Even while maintaining immutability in the essence of God, some theologians have recently sought to locate change in the divine persons. In such a formulation, God does not change according to his essence. Nevertheless, he changes personally (according to the divine hypostases as he relates to creation).
This view fails to grasp the doctrine of perichoresis (the mutual indwelling or co-inhabitation of the divine persons). What is the divine essence apart from the persons? And what are the persons without an essence? There is no “portion” of the divine essence that is not fully indwelt by each of the three persons under all possible circumstances. Likewise, there are no private portions of the trinitarian persons that are not fully dwelling in the divine essence, and therefore, in and through one another. Herman Bavinck is particularly instructive at this point:
The divine nature cannot be conceived as an abstract generic concept, nor does it exist as a substance outside of, above, and behind the divine persons. It exists in the divine persons and is totally and quantitatively the same in each person. The persons, though distinct, are not separate. They are the same in essence, one in essence, and the same being. They are not separated by time or space or anything else. They all share in the same divine nature and perfections. It is one and the same divine nature that exists in each person individually and in all of them collectively. Consequently, there is in God but one eternal, omnipotent, and omniscient being, having one mind, one will, and one power. . . . All created beings necessarily exist in space and time and therefore live side by side or sequentially. But the attributes of eternity, omnipresence, omnipotence, goodness, and so on, by their very nature exclude all separation and division. God is absolute unity and simplicity, without composition or division; and that unity itself is not ethical or contractual in nature, as it is among humans, but absolute; nor is it accidental, but it is essential to the divine being.Herman Bavinck, Reformed Dogmatics, 2:300.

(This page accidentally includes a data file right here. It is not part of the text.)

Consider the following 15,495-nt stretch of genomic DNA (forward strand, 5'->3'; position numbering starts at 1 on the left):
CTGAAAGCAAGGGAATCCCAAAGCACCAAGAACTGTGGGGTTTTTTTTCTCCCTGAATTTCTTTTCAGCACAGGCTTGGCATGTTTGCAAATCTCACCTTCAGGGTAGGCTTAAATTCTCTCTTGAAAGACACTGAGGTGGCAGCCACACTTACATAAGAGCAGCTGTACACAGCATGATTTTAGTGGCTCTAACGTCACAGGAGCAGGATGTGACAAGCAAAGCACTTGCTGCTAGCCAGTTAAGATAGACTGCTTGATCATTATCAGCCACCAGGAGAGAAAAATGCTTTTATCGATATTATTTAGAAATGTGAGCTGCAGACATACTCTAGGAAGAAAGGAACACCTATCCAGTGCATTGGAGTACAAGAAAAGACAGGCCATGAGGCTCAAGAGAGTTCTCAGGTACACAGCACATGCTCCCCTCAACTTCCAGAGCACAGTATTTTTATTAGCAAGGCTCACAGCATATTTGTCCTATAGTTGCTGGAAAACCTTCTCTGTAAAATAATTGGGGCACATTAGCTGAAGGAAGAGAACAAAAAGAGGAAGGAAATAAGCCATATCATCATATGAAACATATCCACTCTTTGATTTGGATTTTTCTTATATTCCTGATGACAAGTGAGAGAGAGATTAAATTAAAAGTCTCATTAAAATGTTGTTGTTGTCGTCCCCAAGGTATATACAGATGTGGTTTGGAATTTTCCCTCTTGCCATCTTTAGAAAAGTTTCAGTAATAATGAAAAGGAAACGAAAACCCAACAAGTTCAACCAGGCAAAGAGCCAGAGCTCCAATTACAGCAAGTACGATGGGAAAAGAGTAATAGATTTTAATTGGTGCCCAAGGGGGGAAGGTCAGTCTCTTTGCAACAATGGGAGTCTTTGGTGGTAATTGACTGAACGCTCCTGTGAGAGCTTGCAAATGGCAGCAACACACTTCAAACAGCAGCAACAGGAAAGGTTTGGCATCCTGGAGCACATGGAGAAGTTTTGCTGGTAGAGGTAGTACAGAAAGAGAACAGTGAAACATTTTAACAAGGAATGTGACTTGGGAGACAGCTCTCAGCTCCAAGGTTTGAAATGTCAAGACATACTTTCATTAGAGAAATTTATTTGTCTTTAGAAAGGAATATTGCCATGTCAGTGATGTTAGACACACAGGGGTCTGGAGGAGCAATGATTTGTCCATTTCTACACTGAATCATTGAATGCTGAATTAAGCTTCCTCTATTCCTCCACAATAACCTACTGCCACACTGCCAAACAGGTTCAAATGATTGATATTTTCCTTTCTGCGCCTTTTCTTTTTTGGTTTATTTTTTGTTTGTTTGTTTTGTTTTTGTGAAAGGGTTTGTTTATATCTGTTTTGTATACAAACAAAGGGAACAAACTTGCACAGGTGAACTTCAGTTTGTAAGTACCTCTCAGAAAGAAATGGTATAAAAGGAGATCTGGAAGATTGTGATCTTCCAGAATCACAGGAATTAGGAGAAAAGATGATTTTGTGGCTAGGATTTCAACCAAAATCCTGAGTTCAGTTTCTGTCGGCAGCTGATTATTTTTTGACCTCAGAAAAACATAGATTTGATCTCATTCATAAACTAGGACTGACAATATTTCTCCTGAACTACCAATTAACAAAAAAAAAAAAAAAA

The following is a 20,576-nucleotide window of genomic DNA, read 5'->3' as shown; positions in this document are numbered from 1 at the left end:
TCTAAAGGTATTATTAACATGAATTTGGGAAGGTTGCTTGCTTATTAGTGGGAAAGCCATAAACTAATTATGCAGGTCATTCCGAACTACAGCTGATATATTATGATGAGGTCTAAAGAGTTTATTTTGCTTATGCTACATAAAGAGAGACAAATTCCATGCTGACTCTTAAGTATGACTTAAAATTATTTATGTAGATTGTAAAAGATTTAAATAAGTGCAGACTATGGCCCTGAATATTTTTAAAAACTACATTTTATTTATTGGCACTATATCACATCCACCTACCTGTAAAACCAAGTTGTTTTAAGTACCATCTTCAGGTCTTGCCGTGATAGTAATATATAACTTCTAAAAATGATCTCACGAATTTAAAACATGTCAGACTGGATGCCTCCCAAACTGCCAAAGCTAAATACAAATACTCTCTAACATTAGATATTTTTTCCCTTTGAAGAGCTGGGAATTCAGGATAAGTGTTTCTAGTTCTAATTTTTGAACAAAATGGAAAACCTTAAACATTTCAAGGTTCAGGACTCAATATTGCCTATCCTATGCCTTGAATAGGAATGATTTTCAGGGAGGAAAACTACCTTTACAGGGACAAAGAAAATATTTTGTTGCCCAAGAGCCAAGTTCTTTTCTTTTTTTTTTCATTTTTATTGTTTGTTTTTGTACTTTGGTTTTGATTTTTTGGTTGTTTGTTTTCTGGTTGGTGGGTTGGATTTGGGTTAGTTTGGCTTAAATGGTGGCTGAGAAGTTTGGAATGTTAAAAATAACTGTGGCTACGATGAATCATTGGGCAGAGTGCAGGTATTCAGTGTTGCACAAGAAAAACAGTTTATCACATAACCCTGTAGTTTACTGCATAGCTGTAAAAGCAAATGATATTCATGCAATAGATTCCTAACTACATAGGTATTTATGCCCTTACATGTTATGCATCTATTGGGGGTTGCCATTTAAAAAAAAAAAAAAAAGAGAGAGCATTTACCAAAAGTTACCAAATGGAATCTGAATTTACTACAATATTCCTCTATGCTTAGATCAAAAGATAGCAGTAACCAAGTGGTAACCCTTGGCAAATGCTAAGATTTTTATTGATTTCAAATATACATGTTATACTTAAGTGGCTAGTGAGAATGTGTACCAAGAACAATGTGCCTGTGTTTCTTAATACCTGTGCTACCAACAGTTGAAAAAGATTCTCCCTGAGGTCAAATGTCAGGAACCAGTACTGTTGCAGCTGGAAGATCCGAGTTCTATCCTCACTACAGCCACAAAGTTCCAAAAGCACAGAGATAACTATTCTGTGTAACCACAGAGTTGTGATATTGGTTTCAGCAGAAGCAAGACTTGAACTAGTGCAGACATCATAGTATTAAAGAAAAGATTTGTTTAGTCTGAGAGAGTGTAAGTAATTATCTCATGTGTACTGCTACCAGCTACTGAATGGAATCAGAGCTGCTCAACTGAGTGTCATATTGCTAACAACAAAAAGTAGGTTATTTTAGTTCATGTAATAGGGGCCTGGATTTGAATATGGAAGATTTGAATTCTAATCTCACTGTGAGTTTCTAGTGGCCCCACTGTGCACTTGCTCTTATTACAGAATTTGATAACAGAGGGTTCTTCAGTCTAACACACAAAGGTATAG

The processions in his being simultaneously bring about in God his absolute personality, his trinitarian character, and his immanent relations. They are the absolute archetypes of all those processions by which human nature achieves its full development in the individual, in the family, and in humanity as a whole. For that reason the three persons, though distinct from each other, are not different. The “threeness” derives from, exists in, and serves the “oneness.” The unfolding of the divine being occurs within that being, thus leaving the oneness and simplicity of that being undiminished.Bavinck, Reformed Dogmatics, 2:306.
Bavinck advances a theology that is much sounder than locating real change in the divine persons. While not denying a genuine loving relationship between God and his people in history, Bavinck remains thoroughly faithful to the orthodox ecumenical tradition and, more importantly, to the testimony of Scripture, by affirming an absolute immutability and simplicity for God (essence and persons). In other words, he denies real change in God.
I am using the word “real” in the sense used by classical theism. It is not a synonym for “genuine” or “legitimate.” It refers to ontology, that is, the study of beings. God exists, yet he does not change. He is immutable in his essence as well as in each of the three persons. Certainly, creation changes in relation to God, and we may speak about that change in certain ways (e.g. we once were children of wrath but now are under grace), yet God remains unchanged. The Lord declared through the prophet Malachi, “For I the LORD do not change; therefore you, O children of Jacob, are not consumed (Mal. 3:6).” Praise the Lord that we may seek him and find him. He will never change his mind and consume us in his wrath. Through Christ, we may have a genuine, personal, loving relationship with the triune God precisely because he does not change.